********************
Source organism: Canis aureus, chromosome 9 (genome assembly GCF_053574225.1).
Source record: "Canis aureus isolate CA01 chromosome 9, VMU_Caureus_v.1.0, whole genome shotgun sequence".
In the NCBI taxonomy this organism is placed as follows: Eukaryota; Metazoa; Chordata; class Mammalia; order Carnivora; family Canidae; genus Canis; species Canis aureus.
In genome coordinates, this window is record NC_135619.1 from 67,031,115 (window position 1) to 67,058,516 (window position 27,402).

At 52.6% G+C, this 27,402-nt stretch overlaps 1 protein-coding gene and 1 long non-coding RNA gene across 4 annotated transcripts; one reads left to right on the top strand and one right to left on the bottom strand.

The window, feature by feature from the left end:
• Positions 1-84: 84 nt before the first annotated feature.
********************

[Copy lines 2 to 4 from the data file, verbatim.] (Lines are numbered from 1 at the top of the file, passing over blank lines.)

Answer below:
Source record: "Canis aureus isolate CA01 chromosome 9, VMU_Caureus_v.1.0, whole genome shotgun sequence".
In the NCBI taxonomy this organism is placed as follows: Eukaryota; Metazoa; Chordata; class Mammalia; order Carnivora; family Canidae; genus Canis; species Canis aureus.
In genome coordinates, this window is record NC_135619.1 from 67,031,115 (window position 1) to 67,058,516 (window position 27,402).